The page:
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Whites Tree Frog care
Our goal is to continually learn by furthering our knowledge and improving our care practices. We have spent many years engaging with veterinarians, researchers, biologists, breeders, hobbyists and students to gain access to valuable data and seek input where appropriate. We have also learned a lot about the husbandry and behavior of our personal collection of Whites Tree Frogs. We are active members of the Whites Tree Frog Lovers Facebook group and follow their care guidelines. Below are some basic care suggestions.
Scientific name: Ranoidea caerulea
Distribution: Northern and eastern Australia; islands in the Torres Straits; New Guinea and New Zealand
Size: Females can reach snout-to-vent length of 4 inches (10.2 cm); males are usually smaller
Longevity: Average lifespan in captivty is about 16 years
Difficulty: Easy; beginner
Fun fact: Whites Tree Frog skin secretions have antibacterial and antiviral properties
Conservation status: least concern (International Union for Conservation of Nature); protected status under Australia law (Federal Environmental Protection and Biodiversity Conservation Act 1999)
Nocturnal: They come out in the early evenings to hunt for food
Calling: Males are known for calling in the evening and at night; females also can vocalize in response to a male's call; both sexes vocalize when scared or threatened
Daytime habits: In the wild, they can be found in cool, dark and moist places; in captivity they can be found basking on a high perch under a light or heat source
Bigger the better: tall, all glass vivaria with secure screen top is the standard
Gallons per frog: 20 gallons for the first frog and 10 gallons for each additional frog
Daytime: 75-85 degrees F
Create a heat gradient, with the highest temperature nearest the top (heat source) at 85 degrees with a gradual decline in temperature closer to the bottom
Nighttime: Drop in temperature down to 65 degrees F can be safely tolerated
At Sticky Toes Oasis, we drop our temperatures 10 degrees at nights for our adults. We only drop the temperature a few degress at night for our juveniles and subadults.
Adults: low humidity 30-50%
Juveniles (under 1 year): 50-60%
Day/night cycle: Achieve a day and night cycle through incandescent bulbs (this can double as a heat source too) - 12 hours on and 12 hours off
Full spectrum: For maintaining plants and showcasing your frog's bright, natural colors, full-spectrum lighting is recommended
UVB: 5% UVB lighting is recommended (12 hours on and 12 hours off); UVB does not pass through glass so should be placed at the top of tank above the mesh, screen lid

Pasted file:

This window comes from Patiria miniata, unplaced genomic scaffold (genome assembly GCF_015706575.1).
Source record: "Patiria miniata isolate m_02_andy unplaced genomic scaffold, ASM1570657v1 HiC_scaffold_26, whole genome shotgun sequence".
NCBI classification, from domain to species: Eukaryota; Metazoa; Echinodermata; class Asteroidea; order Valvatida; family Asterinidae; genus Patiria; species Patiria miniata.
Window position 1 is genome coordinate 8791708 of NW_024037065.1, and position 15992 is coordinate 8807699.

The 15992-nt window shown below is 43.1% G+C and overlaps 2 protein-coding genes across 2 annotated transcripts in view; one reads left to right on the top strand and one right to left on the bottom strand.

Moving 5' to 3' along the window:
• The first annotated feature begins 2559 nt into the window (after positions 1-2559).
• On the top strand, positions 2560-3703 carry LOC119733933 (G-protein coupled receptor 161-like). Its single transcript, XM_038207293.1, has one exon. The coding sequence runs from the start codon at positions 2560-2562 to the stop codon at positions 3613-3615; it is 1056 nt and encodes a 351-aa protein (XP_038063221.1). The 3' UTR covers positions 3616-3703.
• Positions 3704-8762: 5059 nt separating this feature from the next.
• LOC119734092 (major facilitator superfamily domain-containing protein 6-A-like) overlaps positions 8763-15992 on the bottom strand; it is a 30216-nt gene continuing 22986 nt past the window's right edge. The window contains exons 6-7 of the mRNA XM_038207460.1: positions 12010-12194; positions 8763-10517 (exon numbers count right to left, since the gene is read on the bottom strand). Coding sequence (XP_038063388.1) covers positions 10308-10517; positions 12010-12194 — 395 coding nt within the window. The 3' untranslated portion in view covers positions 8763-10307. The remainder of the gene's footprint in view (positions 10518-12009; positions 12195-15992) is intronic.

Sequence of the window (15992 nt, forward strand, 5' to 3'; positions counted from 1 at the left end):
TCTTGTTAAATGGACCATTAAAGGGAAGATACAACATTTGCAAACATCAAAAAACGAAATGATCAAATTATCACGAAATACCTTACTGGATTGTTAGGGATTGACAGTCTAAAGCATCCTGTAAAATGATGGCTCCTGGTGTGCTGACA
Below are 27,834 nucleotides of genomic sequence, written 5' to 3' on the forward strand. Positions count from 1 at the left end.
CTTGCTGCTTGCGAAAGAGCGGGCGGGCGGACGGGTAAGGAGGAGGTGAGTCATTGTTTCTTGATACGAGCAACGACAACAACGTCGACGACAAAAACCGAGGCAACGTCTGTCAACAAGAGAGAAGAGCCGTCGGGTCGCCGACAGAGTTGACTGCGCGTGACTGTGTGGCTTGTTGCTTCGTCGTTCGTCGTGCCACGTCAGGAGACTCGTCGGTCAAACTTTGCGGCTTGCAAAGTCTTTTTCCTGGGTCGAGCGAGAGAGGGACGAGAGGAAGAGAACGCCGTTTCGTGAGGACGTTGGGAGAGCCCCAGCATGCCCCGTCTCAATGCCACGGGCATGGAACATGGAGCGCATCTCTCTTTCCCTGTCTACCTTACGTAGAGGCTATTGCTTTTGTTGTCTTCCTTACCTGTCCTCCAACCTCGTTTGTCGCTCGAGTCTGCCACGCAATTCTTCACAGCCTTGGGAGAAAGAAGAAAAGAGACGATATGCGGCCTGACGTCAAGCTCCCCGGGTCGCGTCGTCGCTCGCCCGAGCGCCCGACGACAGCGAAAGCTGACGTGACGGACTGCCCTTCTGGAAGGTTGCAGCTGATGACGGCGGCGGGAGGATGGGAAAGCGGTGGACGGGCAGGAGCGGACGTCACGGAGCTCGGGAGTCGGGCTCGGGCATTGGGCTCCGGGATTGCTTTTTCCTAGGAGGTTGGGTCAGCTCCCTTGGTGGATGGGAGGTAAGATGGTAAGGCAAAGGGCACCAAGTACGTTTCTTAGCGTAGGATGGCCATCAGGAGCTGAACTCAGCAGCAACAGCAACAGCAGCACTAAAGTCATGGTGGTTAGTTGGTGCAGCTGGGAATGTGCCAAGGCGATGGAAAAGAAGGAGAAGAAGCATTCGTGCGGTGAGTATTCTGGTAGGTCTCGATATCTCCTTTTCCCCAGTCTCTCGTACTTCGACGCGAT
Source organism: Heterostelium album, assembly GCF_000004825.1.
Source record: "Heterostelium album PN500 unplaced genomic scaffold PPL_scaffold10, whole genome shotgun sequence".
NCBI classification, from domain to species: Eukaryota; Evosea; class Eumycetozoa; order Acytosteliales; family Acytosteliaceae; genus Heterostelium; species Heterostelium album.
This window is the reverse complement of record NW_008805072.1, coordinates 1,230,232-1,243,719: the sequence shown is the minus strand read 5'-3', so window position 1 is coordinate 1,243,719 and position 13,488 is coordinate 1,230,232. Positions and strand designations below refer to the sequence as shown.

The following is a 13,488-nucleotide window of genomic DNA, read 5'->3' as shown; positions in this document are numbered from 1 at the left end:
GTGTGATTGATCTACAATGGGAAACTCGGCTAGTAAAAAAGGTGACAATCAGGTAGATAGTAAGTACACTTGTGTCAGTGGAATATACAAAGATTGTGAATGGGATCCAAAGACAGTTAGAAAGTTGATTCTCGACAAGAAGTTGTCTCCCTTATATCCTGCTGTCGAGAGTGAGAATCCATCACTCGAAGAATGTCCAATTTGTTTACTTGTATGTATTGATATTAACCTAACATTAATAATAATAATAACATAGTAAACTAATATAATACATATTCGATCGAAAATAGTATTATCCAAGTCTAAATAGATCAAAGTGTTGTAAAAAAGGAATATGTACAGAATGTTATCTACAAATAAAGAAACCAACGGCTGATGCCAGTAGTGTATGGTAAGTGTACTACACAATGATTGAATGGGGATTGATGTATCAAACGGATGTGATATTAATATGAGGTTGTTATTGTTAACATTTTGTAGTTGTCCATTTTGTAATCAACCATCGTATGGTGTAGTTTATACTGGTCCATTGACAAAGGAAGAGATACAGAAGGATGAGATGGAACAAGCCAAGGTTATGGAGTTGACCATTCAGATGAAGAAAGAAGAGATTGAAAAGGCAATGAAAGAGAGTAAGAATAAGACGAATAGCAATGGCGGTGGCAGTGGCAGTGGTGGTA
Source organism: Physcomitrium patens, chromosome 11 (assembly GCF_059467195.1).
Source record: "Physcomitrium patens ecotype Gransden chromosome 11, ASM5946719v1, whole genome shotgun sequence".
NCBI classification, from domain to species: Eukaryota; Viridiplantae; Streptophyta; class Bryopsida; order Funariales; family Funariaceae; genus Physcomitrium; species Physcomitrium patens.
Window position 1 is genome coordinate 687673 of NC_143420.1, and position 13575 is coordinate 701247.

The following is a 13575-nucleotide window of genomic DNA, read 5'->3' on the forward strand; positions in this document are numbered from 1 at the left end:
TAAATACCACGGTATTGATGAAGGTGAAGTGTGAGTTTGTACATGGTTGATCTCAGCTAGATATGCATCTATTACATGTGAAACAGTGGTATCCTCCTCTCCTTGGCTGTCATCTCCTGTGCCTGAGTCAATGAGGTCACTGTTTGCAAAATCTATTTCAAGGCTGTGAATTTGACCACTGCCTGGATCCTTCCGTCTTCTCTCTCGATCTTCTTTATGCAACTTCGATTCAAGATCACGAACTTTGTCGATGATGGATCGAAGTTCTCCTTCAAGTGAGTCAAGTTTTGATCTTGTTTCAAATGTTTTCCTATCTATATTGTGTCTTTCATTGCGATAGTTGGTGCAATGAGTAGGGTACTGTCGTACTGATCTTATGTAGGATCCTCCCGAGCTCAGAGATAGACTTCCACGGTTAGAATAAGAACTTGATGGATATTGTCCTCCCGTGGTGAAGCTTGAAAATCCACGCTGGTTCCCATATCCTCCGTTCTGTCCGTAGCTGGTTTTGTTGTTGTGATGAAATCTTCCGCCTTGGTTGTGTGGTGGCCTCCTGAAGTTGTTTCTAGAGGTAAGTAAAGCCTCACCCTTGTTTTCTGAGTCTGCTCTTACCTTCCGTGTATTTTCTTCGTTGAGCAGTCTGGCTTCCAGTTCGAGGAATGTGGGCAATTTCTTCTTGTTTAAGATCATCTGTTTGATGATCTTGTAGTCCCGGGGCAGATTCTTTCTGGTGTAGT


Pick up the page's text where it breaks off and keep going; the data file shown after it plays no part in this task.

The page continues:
Day: Low wattage incandescent light bulbs or ceramic heat emitters
Night: Low wattage blue moonlight bulbs or LEDs help with added heat and nighttime viewing
Warning: heat mats (under tank heaters) and direct sunlight can be deadly
Tip: Connect your heat source to a thermostat so you can easily control the temperature. Monitor using digital temperature gauges.
Soaking: White's should have clean water available at all times
Bowl: Large porcelain or glass dish (or reptile bowl)
Depth: No higher than the height of your frog at rest with legs folded; make sure they can safely climb out (especially important for younger frogs).
Type of water: Dechlorinate tap water using standard dechlorinators sold in the fish trade or bottled spring water
Tips: White's do best in water that is slightly alkaline and moderately hard. Never use distilled water.
At the Sticky Toes Oasis, we only use natural Texas spring water to raise our tadpoles and juveniles.
Proper feeding and vitamin/mineral supplementation is critical for the long-term survival of White's Tree Frogs. Our juveniles have high calcium requirements to meet the demands of their rapidly growing skeletal system.
Juveniles (1/2 to 1 1/2 inches): feed daily; food can be crickets that are about two to three weeks old (they should be no longer than the length of a froglet's head). Twice a week, coat with a multivitamin supplement and calcium carbonate (1 part supplement and 3 parts calcium).
Subadults to adults (1 1/2 to 3 inches): Feed every two to three days; food can be crickets that are three to four weeks old and coated as mentioned above once a week. You can also offer small dubia roaches and young silkworms at this age.
Adults: Feed two to three times per week; food should be a variety and can include appropriately sized dubia roaches, crickets, silkworms, locusts, butterworms, hornworms and moths. To prevent problems associated with excessive calcium intake, coat food once per week.
Tip: White's have a tendency for obesity, so watch for extensive supratympanic glandular development (these look like excess fat folds around their heads where ears would be).
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